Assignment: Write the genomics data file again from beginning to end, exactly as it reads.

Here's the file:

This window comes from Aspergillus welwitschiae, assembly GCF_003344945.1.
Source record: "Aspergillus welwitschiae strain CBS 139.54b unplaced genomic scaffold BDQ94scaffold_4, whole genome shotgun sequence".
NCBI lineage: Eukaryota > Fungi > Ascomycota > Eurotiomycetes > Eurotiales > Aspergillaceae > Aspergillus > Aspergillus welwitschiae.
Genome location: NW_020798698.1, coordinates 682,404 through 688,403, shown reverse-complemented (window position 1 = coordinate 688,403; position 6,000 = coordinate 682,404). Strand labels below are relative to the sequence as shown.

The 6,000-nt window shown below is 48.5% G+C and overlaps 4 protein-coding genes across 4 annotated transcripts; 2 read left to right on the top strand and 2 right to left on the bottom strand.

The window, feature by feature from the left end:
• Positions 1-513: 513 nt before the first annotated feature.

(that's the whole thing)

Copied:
This window comes from Aspergillus welwitschiae, assembly GCF_003344945.1.
Source record: "Aspergillus welwitschiae strain CBS 139.54b unplaced genomic scaffold BDQ94scaffold_4, whole genome shotgun sequence".
NCBI lineage: Eukaryota > Fungi > Ascomycota > Eurotiomycetes > Eurotiales > Aspergillaceae > Aspergillus > Aspergillus welwitschiae.
Genome location: NW_020798698.1, coordinates 682,404 through 688,403, shown reverse-complemented (window position 1 = coordinate 688,403; position 6,000 = coordinate 682,404). Strand labels below are relative to the sequence as shown.

The 6,000-nt window shown below is 48.5% G+C and overlaps 4 protein-coding genes across 4 annotated transcripts; 2 read left to right on the top strand and 2 right to left on the bottom strand.

The window, feature by feature from the left end:
• Positions 1-513: 513 nt before the first annotated feature.